As I mentioned last week, my students have been recommending books to me like crazy, and I'm mid-book at reading two more from their list, but this week I discovered three more YA books on my own. ACtually, two of them are from two series which I've been reading and one suggestion came from Annette Lyon who asked me if I'd ever heard of the author. I hadn't, but I read the book and enjoyed it so I went on the research trail only to discover she and I were both at last year's Storymaker's conference, and she had heard of me! Cool! So, that's where I'll start today.
In a story that reminded me of Wilson Rawl's The Summer of the Monkeys, Little totally captivated me as she introduced twelve-year-old Livie, a girl from the bayou who carries a heavy secret. Only Livie knows the truth about why her momma is a coma, and Livie believes she's the only one who can bring her momma a cure by visiting the traiteur for a healing spell that Livie can only pray will work. The strong use of character and voice are reminiscent of books by Kimberly Willis Holt (My Louisiana Sky) and Carol Lynch Williams (Glimpse). In a world where all too many YA books are edgy, The Healing Spell is a refreshing breath of life and hope in the all-too dismal world. One thing I didn't like was the cover art. The girl in the boat looked more like she was eighteen rather than Livie's preteen years, and honestly, she should have been standing up in the boat to remain true to the story. I'm not sure I can 'sell' the book to my class based on the cover alone, but I know the story is one that they will love.
In the second book of the Wolves of Mercy Falls series, we continue the story of Sam and Grace. The high fever Sam was given in the last book has helped him remain human instead of turning into a wolf, but now Grace is suffering from unusual symptoms that may somehow relate to a wolf bite she had as a child. In the meantime, other new wolves are introduced to the series as well. Although I've enjoyed the two books so far, I am disappointed in the emphasis these books give to teenage sexual activity and the mature language that is used throughout. Does every editor in New York truly believe that all high-school-aged students do anymore is have sex? I know that's not so because I have read several books--two this week--that contain no sex, but it just seems there are way too many books that do, and it's hard for me to recommend those books or their authors to my junior high crowd who are hungry for books.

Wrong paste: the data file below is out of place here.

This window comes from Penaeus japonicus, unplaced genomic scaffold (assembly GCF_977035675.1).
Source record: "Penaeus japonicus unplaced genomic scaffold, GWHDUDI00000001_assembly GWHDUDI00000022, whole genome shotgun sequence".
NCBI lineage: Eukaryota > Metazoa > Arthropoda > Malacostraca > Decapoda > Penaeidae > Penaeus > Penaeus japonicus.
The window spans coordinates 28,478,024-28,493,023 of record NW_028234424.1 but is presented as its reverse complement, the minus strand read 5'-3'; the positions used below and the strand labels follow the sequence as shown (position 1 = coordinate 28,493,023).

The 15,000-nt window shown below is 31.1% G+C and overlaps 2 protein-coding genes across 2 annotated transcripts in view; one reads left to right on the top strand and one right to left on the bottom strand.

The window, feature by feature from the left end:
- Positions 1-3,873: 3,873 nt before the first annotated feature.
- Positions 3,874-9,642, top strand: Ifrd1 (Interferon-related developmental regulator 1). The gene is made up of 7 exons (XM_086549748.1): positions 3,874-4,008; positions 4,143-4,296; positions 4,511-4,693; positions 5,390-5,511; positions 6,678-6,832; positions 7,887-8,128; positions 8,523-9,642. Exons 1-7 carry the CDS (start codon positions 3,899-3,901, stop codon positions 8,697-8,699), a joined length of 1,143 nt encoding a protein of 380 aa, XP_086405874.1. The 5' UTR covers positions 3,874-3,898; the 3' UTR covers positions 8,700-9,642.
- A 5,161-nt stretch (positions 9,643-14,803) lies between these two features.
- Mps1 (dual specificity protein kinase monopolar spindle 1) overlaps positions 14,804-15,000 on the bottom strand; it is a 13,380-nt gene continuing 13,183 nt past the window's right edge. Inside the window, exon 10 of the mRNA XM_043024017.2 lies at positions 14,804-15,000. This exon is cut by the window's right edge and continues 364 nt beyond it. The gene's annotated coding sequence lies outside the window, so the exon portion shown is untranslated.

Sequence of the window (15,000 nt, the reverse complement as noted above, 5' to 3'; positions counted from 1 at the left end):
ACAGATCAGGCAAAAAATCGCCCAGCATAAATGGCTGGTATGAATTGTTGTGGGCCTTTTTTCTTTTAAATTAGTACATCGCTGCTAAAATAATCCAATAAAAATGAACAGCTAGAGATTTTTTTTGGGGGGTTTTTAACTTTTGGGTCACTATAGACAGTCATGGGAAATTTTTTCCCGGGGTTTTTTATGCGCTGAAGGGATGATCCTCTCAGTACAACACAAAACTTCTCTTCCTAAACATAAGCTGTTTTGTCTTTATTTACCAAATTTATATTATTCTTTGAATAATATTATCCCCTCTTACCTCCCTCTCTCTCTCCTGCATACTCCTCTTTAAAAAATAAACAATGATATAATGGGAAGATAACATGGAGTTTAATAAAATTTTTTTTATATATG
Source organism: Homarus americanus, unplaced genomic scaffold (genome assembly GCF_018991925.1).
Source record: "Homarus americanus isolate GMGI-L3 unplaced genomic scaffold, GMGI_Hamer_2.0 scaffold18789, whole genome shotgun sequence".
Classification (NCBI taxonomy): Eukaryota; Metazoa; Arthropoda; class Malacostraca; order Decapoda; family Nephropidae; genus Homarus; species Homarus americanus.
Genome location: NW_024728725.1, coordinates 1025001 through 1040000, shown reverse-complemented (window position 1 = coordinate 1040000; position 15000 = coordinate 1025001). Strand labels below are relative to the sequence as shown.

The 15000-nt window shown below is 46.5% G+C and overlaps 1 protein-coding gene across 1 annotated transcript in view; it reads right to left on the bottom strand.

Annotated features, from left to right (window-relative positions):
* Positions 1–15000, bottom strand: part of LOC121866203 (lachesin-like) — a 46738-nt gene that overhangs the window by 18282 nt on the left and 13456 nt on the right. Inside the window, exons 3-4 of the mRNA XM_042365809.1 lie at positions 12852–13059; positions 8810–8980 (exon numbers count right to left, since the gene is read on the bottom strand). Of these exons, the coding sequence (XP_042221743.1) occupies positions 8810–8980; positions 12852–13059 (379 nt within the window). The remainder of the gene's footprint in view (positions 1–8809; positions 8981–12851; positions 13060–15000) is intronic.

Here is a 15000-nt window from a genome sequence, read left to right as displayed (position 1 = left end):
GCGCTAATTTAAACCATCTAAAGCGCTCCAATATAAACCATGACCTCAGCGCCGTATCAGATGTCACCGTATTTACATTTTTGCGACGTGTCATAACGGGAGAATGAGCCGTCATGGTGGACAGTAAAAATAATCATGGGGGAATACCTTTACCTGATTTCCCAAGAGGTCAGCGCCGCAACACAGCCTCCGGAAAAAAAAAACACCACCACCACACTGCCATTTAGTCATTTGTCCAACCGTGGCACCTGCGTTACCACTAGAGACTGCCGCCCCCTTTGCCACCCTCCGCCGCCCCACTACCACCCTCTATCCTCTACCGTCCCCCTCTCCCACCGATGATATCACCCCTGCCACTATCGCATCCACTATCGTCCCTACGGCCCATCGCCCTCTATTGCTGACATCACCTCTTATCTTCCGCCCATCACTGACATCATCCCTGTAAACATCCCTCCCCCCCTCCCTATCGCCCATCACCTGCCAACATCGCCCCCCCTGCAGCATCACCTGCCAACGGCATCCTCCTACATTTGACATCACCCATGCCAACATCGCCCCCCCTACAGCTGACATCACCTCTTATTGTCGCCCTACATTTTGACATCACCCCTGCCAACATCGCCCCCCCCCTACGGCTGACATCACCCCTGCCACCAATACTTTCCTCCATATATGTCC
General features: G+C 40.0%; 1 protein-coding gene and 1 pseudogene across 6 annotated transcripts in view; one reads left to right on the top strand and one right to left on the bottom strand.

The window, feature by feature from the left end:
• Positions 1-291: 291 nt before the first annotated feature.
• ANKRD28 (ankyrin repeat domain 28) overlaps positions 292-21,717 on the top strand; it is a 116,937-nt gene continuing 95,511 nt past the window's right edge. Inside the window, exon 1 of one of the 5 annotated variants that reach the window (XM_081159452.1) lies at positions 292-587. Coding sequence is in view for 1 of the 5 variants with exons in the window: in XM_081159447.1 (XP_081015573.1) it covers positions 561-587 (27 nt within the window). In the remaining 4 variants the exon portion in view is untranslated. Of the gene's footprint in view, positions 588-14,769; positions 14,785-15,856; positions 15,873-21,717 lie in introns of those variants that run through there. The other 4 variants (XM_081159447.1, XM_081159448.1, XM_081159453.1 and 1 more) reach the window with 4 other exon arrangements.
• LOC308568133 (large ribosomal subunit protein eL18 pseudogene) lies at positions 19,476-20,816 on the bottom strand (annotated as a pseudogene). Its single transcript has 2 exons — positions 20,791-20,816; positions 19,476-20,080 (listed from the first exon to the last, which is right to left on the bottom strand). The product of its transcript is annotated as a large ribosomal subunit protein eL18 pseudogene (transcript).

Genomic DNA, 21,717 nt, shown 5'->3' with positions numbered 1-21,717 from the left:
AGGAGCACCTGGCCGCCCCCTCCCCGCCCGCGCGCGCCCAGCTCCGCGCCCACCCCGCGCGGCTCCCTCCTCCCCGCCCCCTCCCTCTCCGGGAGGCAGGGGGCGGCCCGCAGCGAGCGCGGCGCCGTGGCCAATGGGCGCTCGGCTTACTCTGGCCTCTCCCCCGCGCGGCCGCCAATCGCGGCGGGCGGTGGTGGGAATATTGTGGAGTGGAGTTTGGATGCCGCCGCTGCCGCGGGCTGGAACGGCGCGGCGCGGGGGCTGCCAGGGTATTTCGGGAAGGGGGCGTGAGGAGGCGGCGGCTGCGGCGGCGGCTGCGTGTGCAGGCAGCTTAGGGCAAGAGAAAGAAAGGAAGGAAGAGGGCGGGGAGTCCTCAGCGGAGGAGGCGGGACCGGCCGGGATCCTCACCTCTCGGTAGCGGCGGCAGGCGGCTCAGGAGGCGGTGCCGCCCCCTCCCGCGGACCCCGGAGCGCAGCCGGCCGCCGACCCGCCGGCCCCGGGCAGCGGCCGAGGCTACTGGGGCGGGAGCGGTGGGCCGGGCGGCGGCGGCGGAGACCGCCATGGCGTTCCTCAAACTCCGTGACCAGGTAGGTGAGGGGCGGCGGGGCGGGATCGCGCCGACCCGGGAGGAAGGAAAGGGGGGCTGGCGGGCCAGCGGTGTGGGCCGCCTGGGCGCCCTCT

When I started this series I had such high hopes. Found was an incredible book that hooked me from the start and carried me along until I couldn't wait to find out what happened. Unfortunately, book two, Sent, was incredibly boring. It just didn't seem to take me anywhere at all. Because I typically love books by Haddix, I decided to give this series one more try and read Sabotaged. Although it was better than book two, it still didn't have the thrill the first book promised for the series and it took me much longer to read than it honestly should have. The biggest problem was keeping the real people and their tracers clear. The word tracer alone became annoying and the population of the story doubled every time a new character was introduced. At time, Haddix seemed to try too hard to weave in the research she had done about Virginia Dare, John White, and the Roanoke colony. Once the climax of the story was reached and the resolution explained, the book continued to drag on and on. It's really too bad because usually books by this author are a big hit with my students. I hate to even recommend the first one though because I'm sure they will be as disappointed with the next two as I was.